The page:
Spotify valued at $26bn in unusual stock debut listing

Spotify's successful debut could pave way for other companies looking to go public without the aid of Wall Street.

    Spotify soared to a value of more than $26bn in its long-awaited stock debut on Tuesday and achieved a valuation among the top US tech listings.

    Shares opened at the New York Stock Exchange at $165.90 a share, well above the reference price of $132. The shares closed at the end of the day at $149 a share, which valued the company at $26.5bn.

    Spotify opted for a rare direct listing rather than a traditional initial public offering, which raised questions around its stock debut.

    The Swedish Stockholm-based company warned in advance of the listing that prices might be volatile.

    In a direct listing, a company doesn't raise any money by issuing new shares, which is unusual for a first public offering.

    Instead, the company will allow existing shares owned by investors and employees to be traded publicly.

    This way, the company was able to save tens of millions of dollars in fees while still giving its employees and early investors the chance to cash out.

    No Initial Public Offering means that there are no investment banks to underwrite (or sponsor) and price the offering.

    The public markets will essentially only determine what Spotify shares will be worth when they start trading.

    Wall Street's banks still made money on Spotify's offering, however, just not as much as they would have if the company had listed in a traditional IPO.

    For its stock debut, Spotify hired Goldman Sachs Group Inc, Morgan Stanley and Allen & Co as advisers and paid them about $36m in total.


    In comparison, when Snap Inc, the parent company of Snapchat, went public in an IPO last year, it paid nearly $100m to its team of underwriters.

    The direct listing by Spotify was the largest on record, with Spotify now having a higher market value than Snap Inc.

    Leading up to the listing, Spotify had disclosed price history of trading of its private shares, in order to establish its market value ahead of the listing.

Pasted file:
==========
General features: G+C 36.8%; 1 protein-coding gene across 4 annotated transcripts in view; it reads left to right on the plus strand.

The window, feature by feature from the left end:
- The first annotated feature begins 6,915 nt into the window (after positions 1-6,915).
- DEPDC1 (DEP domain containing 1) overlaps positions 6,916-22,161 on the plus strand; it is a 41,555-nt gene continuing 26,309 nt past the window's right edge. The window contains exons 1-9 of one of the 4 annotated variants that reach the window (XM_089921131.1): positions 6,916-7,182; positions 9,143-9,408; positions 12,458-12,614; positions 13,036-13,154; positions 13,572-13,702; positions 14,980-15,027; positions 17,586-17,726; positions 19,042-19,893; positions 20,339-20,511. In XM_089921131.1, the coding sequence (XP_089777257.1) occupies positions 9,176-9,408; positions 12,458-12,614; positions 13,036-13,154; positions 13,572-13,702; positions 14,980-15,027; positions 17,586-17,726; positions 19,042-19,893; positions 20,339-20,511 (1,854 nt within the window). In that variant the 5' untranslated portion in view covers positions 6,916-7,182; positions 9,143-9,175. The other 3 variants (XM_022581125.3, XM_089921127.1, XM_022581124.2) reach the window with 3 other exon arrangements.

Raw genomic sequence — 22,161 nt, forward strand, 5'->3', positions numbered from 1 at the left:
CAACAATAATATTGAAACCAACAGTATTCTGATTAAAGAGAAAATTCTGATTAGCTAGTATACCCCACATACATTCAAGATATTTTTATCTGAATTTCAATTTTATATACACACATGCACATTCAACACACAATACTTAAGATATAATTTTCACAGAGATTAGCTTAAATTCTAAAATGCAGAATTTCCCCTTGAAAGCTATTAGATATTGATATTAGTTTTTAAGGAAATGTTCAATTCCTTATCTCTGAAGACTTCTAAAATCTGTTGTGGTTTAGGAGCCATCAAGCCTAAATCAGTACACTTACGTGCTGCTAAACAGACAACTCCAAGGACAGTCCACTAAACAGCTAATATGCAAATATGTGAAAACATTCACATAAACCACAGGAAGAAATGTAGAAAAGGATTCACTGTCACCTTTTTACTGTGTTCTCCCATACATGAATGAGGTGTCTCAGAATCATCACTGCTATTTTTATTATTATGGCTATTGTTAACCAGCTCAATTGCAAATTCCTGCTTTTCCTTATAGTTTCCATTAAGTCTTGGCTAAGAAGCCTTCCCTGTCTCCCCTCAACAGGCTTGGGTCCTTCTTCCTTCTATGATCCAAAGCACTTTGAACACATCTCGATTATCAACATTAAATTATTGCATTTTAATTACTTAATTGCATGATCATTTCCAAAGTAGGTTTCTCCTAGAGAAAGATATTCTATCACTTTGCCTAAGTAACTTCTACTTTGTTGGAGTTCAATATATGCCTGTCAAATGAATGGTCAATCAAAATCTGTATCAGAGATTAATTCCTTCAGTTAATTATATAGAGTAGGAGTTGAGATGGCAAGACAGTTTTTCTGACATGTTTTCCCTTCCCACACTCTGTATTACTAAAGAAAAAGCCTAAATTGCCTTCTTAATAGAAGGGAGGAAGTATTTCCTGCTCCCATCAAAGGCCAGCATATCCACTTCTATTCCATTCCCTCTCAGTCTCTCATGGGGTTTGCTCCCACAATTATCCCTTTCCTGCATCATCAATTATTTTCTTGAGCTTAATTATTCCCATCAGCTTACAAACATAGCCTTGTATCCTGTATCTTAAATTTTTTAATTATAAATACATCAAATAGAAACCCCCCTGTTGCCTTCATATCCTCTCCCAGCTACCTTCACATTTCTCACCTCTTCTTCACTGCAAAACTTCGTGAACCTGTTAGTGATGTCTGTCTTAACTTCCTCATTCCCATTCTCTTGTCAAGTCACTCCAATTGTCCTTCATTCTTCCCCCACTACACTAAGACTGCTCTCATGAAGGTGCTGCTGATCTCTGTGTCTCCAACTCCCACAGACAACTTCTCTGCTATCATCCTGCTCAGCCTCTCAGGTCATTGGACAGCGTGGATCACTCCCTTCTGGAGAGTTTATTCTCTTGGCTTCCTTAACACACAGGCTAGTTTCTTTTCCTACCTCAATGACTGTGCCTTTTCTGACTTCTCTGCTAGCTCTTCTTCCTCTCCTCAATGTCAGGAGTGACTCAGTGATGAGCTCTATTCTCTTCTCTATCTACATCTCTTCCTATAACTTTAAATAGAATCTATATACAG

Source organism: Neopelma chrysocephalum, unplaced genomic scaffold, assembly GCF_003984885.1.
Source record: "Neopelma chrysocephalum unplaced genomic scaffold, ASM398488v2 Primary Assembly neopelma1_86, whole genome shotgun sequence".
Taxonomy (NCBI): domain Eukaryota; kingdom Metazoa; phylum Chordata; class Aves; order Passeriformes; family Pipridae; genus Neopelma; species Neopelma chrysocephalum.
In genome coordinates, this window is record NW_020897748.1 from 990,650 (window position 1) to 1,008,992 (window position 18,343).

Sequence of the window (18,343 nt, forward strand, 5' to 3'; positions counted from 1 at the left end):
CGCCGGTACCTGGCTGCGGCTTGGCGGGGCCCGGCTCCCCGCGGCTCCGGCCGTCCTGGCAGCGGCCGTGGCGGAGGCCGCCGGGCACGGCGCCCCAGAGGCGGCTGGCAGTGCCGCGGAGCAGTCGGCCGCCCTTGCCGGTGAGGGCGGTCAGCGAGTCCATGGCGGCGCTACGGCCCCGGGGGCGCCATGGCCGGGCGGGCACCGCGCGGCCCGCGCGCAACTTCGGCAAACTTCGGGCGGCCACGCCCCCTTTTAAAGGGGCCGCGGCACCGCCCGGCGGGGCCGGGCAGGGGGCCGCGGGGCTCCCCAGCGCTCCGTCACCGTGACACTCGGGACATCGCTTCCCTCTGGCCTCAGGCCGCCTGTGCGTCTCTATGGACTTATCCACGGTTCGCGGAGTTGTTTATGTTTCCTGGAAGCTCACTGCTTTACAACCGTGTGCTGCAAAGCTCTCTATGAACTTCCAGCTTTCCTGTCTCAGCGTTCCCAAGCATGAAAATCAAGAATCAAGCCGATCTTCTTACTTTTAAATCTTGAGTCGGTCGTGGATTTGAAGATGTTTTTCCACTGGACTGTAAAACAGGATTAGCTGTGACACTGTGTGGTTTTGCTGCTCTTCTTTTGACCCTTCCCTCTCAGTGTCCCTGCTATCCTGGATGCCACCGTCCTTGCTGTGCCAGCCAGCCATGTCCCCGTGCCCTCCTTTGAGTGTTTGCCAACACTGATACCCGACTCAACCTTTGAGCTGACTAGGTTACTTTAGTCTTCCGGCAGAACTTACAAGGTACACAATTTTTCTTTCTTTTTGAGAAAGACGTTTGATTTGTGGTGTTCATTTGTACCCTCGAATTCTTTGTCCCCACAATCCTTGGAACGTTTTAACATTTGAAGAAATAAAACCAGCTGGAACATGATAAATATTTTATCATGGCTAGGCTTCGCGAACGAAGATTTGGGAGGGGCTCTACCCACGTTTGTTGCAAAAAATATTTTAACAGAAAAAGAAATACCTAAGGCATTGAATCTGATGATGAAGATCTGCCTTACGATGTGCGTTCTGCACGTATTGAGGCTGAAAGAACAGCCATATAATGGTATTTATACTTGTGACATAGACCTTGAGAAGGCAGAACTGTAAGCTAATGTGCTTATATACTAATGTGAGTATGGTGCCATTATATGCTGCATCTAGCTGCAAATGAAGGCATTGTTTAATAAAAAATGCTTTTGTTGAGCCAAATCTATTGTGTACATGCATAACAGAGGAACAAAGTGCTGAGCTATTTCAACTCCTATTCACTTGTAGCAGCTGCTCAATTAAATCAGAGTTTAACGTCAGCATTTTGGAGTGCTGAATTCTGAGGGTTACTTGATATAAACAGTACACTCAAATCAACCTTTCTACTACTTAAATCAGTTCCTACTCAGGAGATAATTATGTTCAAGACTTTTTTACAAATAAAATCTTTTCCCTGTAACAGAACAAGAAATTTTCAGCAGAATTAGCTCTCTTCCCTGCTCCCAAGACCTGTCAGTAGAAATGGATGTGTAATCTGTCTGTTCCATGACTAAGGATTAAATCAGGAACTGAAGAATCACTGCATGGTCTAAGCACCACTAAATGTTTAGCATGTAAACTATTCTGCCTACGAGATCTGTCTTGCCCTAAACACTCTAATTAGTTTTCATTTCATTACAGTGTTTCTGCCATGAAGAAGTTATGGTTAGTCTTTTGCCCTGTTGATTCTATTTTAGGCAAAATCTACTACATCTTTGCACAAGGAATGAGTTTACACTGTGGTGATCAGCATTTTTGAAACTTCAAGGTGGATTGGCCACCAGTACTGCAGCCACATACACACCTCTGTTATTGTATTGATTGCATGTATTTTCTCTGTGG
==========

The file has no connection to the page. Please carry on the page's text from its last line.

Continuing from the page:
At $26.5bn by the end of the first trading day, Spotify ranks in the top 10 largest US tech listings.

    Facebook Inc and Alibaba Group Holding Ltd still remain the largest tech stock listings.

    Increasing competition

    Spotify is often credited for reversing a tide of declining revenue in the music industry and last year, profits rose to their highest level in a decade, largely thanks to paid subscribers.

    However, Spotify is now entwined in an increasingly competitive music-streaming business, where almost all of its main competitors are owned by tech giants whose music-streaming services are not their core business.

    Services such as Apple Music or Amazon Music Unlimited, even though trailing after Spotify in terms of numbers of subscribers, do not have to worry about staying commercially viable.

    Their music-streaming services are additive to their user ecosystems, which leaves Spotify essentially alone in the quest to design models to keep its business profitable.

    The unusual listing thus added to the suspense over how Spotify would fare on the market as the company has yet to turn a profit.

    Spotify's successful debut could pave way for other companies looking to go public without the aid of Wall Street underwriters.


    In contrast to last year's debut of social media group Snap, Spotify's top executives were not present at the NYSE to see their company go public for the first time.

    "Normally, companies ring bells. Normally, companies spend their day doing interviews on the trading floor touting why their stock is a good investment. Normally, companies don't pursue a direct listing," Daniel EK, the founder and CEO of Spotify, wrote in a blog post. "Spotify has never been a normal kind of company."

    Last month, Spotify announced that it is aiming for 200 million monthly users by the end of this year, with around 96 million paying subscribers.

    At the end of last year, Spotify counted 159 million monthly users of which 71 million are premium subscribers.

    SOURCE: Al Jazeera and news agencies


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